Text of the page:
• IdentificationICU.SPCL.MORGAN
  • TitleGuide to the Thomas J. Morgan Papers1892-1939
  • PublisherUniversity of Chicago Library
  • LanguageEnglish
  • Date1892-1939
  • Physical Description1 linear foot (2 boxes)
  • RepositorySpecial Collections Research Center University of Chicago Library 1100 East 57th Street Chicago, Illinois 60637 U.S.A.
  • AbstractThomas J. Morgan (1847-1912), socialist activist and journalist. Born in England in 1847 and migrated to U.S. in 1869. Active in the machinists labor movement and the Socialist Labor Party. Editor and publisher of The Provoker. Contains correspondence concerning The Provoker, party correspondence, drafts of committee resolutions and statements with which Morgan was associated. Also includes drafts of speeches and articles by Morgan, miscellaneous clippings, journals and publications reflecting Morgan's activities in the Socialist Labor Party and politics in general, as well as Morgan's diverse public welfare interests.

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Labor and Socialism


The collection is open for research.

When quoting material from this collection, the preferred citation is: Morgan, Thomas J. Papers, [Box #, Folder #], Special Collections Research Center, University of Chicago Library

Thomas John Morgan was born in Birmingham, England, October 27, 1847, the son of Thomas John and Hannah (Simcox) Morgan. Educated at Sunday and evening schools, Morgan worked at the machinist trade during and after his schooling. On January 26, 1868, he married Elizabeth Chambers of Birmingham and in 1869 he and his bride migrated to the United States, where they settled in Chicago. Morgan continued to work as a machinist. Rising quickly in the ranks of the labor movement in his trade, Morgan became President of the Machinists’ Union of Chicago in 1874, the same year that he became a member of the Socialist (Workingman’s) Party. In 1875 Morgan was a delegate to the Chicago Trades Assembly, and four years later he represented the Chicago Trades Assembly before the Legislative Committee of Inquiry into the Conditions of Labor. In the same year (1879) Morgan represented the Socialists of Chicago before a Congressional Committee of Inquiry.

In the years 1877 to 1880 Morgan was active in organizing the Socialist Labor Party. During the same period he prepared Workshop and Factory laws, which he had presented before the Chicago City Council in 1879 and which were adopted by the Council and made a part of the Municipal Code of Chicago. In 1888 Morgan organized the Woman’s Alliance for Protection of Women and Child Workers. In the same year he became editor of the journal Trades Assembly. In conjunction with Mrs. Morgan he prepared a twenty-four page pamphlet concerning Chicago sweat shops, which was published by Trades Assembly in 1891. By that year, Morgan had risen to be chairman of the joint committee of all the labor organizations of Chicago. This position undoubtedly was influential in Morgan’s receiving the Socialist Labor nomination for mayor of Chicago in 1891.

Thomas Morgan was a member of a committee that was instrumental in securing the location of the 1893 World’s Fair at Chicago. After the site had been settled on, he represented the labor organizations of the United States before a Congressional committee at Washington, requesting that the Fair be open on Sundays.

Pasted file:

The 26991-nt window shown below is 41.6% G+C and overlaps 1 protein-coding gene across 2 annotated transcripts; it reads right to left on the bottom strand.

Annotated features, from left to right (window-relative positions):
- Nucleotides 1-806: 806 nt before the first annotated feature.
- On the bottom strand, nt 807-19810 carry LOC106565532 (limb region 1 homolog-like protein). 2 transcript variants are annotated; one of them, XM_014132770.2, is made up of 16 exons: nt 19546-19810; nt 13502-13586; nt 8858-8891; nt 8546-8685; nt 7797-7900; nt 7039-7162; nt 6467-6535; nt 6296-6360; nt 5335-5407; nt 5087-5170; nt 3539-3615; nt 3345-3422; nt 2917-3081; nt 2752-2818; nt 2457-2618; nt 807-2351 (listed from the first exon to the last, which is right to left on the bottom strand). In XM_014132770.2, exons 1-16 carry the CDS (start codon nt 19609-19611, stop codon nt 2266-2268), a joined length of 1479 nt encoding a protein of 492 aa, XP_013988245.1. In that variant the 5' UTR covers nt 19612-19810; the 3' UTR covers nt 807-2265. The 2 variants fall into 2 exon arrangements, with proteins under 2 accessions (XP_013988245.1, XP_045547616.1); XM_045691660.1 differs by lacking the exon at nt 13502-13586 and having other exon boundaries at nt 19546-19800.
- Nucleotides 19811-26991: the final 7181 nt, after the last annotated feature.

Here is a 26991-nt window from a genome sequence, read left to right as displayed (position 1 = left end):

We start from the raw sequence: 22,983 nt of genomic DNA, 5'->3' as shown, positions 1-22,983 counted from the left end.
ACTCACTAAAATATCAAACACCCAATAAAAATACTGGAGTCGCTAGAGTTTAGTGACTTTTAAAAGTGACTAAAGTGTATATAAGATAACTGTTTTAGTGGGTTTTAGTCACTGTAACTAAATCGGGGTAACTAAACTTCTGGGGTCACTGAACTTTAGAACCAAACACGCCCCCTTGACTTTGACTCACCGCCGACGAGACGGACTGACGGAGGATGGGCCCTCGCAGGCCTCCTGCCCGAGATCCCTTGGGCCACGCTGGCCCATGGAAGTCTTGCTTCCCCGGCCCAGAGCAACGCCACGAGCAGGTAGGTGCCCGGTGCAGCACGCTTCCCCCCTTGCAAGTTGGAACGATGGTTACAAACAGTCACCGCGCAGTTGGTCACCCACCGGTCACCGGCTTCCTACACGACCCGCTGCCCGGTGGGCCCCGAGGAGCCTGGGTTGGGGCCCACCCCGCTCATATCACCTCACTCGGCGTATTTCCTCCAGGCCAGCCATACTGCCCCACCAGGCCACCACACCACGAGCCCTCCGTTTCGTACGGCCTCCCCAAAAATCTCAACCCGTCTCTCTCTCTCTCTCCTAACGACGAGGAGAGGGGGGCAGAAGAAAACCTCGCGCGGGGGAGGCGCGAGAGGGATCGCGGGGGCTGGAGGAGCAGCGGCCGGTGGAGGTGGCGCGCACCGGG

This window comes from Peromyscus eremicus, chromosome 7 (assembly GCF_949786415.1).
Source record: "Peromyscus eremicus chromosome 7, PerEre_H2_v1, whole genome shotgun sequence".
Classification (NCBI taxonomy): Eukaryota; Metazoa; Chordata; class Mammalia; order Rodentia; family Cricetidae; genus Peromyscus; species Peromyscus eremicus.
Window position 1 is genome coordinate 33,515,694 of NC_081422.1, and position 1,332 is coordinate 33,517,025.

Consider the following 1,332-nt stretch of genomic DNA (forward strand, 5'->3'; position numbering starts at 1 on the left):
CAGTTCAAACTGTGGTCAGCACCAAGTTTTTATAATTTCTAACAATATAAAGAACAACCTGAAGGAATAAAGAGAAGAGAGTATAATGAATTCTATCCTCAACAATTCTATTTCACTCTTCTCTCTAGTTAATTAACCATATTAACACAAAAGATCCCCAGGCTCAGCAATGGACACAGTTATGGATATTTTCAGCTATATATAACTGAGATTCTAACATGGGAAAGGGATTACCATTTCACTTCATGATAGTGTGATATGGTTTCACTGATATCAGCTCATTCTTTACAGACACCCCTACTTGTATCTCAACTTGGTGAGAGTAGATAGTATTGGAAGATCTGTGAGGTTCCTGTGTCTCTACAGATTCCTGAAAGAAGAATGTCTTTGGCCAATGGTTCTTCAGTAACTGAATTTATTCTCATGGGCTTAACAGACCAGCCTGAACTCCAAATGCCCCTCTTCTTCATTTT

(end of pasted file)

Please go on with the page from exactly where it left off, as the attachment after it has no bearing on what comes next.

After graduating from the Chicago Law College in 1895, Morgan was examined by the Superior Court of Illinois and admitted to the legal profession. He was chosen to be one of a committee of one hundred selected by the Civic Federation to recommend reforms in Chicago public schools. He became secretary of the National Campaign Committee, Social Democratic Party in 1900, the same year in which he was run as the Party’s nominee for State’s Attorney for Cook County, Illinois.

Morgan was a lecturer at the National Sociologists Convocation held at Lake Bluff, Illinois in 1900, and a delegate to the Socialist National conventions at Indianapolis in 1901 and Chicago in 1904 and 1908. In 1903 he was the Party’s nominee for City Attorney of Chicago, in 1903 and 1907 for judge of the Superior Court of Cook County, Illinois, and in 1909 for United States Senator from Illinois.

Morgan’s offices within the Party itself included Chairman of the Illinois State Campaign Committee, 1904; member of the State Committee and Cook County Executive Committee, 1905; Chairman of the Cook County Central and Executive Committees, 1906; member of the Central and Executive Committees, 1907.

From 1909 until his death, Morgan was editor and publisher of The Provoker, a pocket-sized Socialist weekly. Morgan's other activities included being a member of the Grand Lounge and Deputy Grand Master of the Order of Sons of St. George, Illinois chapter, in 1904. Morgan died December 10, 1912.

The Thomas J. Morgan papers comprise 1 linear foot of material that covers the period 1891-1939. The papers contain correspondence concerning The Provoker, Party correspondence, drafts of committee resolutions and statements with which Morgan was associated. They also include drafts of speeches and articles by Morgan, miscellaneous clippings, journals and publications reflecting Morgan’s activities in the Socialist Labor Party and politics in general, as well as Morgan’s diverse public welfare interests. A list of names of correspondents for the files identified as Party correspondence (Folders 4 to 6) has been compiled.

The following related resources are located in the Department of Special Collections:

  • Names
    • Morgan, Thomas J., 1847-1912
    • Jones, Mother, 1843?-1930
    • Socialist Labor Party
    • Socialist Party (U.S.)
  • Subject
    • Press, Socialist
    • Labor movement -- United States -- History